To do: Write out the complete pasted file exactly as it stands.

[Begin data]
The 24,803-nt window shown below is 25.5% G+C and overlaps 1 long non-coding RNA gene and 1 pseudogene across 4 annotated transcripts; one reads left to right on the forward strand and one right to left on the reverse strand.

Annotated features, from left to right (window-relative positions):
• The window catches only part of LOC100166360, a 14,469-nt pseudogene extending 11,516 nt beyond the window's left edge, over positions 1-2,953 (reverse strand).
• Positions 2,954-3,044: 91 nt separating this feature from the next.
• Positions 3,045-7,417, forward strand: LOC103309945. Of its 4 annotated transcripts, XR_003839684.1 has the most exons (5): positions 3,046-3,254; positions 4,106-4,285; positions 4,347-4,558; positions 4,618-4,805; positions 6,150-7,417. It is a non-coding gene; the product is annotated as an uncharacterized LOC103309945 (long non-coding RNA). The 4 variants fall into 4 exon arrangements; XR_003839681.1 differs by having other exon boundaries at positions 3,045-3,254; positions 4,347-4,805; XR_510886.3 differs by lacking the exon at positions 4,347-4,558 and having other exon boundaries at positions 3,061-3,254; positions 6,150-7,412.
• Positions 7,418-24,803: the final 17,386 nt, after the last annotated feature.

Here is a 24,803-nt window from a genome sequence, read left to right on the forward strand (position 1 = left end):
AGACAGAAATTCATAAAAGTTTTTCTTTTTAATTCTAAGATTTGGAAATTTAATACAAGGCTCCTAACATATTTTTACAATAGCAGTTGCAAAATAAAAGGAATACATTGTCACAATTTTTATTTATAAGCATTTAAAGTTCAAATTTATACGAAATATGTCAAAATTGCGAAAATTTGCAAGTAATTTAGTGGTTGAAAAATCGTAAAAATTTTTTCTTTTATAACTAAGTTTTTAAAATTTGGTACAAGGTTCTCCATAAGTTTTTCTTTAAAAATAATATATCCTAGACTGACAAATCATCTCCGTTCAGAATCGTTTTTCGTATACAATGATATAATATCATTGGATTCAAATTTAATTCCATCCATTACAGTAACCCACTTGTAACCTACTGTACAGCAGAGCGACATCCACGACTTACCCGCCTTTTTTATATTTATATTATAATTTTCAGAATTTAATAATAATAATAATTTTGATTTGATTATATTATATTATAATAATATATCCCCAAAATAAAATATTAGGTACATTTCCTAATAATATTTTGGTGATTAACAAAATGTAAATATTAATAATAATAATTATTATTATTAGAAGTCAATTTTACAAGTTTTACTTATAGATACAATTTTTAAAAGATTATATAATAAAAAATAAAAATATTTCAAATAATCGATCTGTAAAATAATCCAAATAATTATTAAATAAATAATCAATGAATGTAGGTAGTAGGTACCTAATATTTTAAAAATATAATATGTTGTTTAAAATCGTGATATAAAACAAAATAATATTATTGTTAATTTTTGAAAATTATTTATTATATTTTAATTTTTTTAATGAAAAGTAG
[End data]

The 24,803-nt window shown below is 25.5% G+C and overlaps 1 long non-coding RNA gene and 1 pseudogene across 4 annotated transcripts; one reads left to right on the forward strand and one right to left on the reverse strand.

Annotated features, from left to right (window-relative positions):
• The window catches only part of LOC100166360, a 14,469-nt pseudogene extending 11,516 nt beyond the window's left edge, over positions 1-2,953 (reverse strand).
• Positions 2,954-3,044: 91 nt separating this feature from the next.
• Positions 3,045-7,417, forward strand: LOC103309945. Of its 4 annotated transcripts, XR_003839684.1 has the most exons (5): positions 3,046-3,254; positions 4,106-4,285; positions 4,347-4,558; positions 4,618-4,805; positions 6,150-7,417. It is a non-coding gene; the product is annotated as an uncharacterized LOC103309945 (long non-coding RNA). The 4 variants fall into 4 exon arrangements; XR_003839681.1 differs by having other exon boundaries at positions 3,045-3,254; positions 4,347-4,805; XR_510886.3 differs by lacking the exon at positions 4,347-4,558 and having other exon boundaries at positions 3,061-3,254; positions 6,150-7,412.
• Positions 7,418-24,803: the final 17,386 nt, after the last annotated feature.

Here is a 24,803-nt window from a genome sequence, read left to right on the forward strand (position 1 = left end):
AGACAGAAATTCATAAAAGTTTTTCTTTTTAATTCTAAGATTTGGAAATTTAATACAAGGCTCCTAACATATTTTTACAATAGCAGTTGCAAAATAAAAGGAATACATTGTCACAATTTTTATTTATAAGCATTTAAAGTTCAAATTTATACGAAATATGTCAAAATTGCGAAAATTTGCAAGTAATTTAGTGGTTGAAAAATCGTAAAAATTTTTTCTTTTATAACTAAGTTTTTAAAATTTGGTACAAGGTTCTCCATAAGTTTTTCTTTAAAAATAATATATCCTAGACTGACAAATCATCTCCGTTCAGAATCGTTTTTCGTATACAATGATATAATATCATTGGATTCAAATTTAATTCCATCCATTACAGTAACCCACTTGTAACCTACTGTACAGCAGAGCGACATCCACGACTTACCCGCCTTTTTTATATTTATATTATAATTTTCAGAATTTAATAATAATAATAATTTTGATTTGATTATATTATATTATAATAATATATCCCCAAAATAAAATATTAGGTACATTTCCTAATAATATTTTGGTGATTAACAAAATGTAAATATTAATAATAATAATTATTATTATTAGAAGTCAATTTTACAAGTTTTACTTATAGATACAATTTTTAAAAGATTATATAATAAAAAATAAAAATATTTCAAATAATCGATCTGTAAAATAATCCAAATAATTATTAAATAAATAATCAATGAATGTAGGTAGTAGGTACCTAATATTTTAAAAATATAATATGTTGTTTAAAATCGTGATATAAAACAAAATAATATTATTGTTAATTTTTGAAAATTATTTATTATATTTTAATTTTTTTAATGAAAAGTAG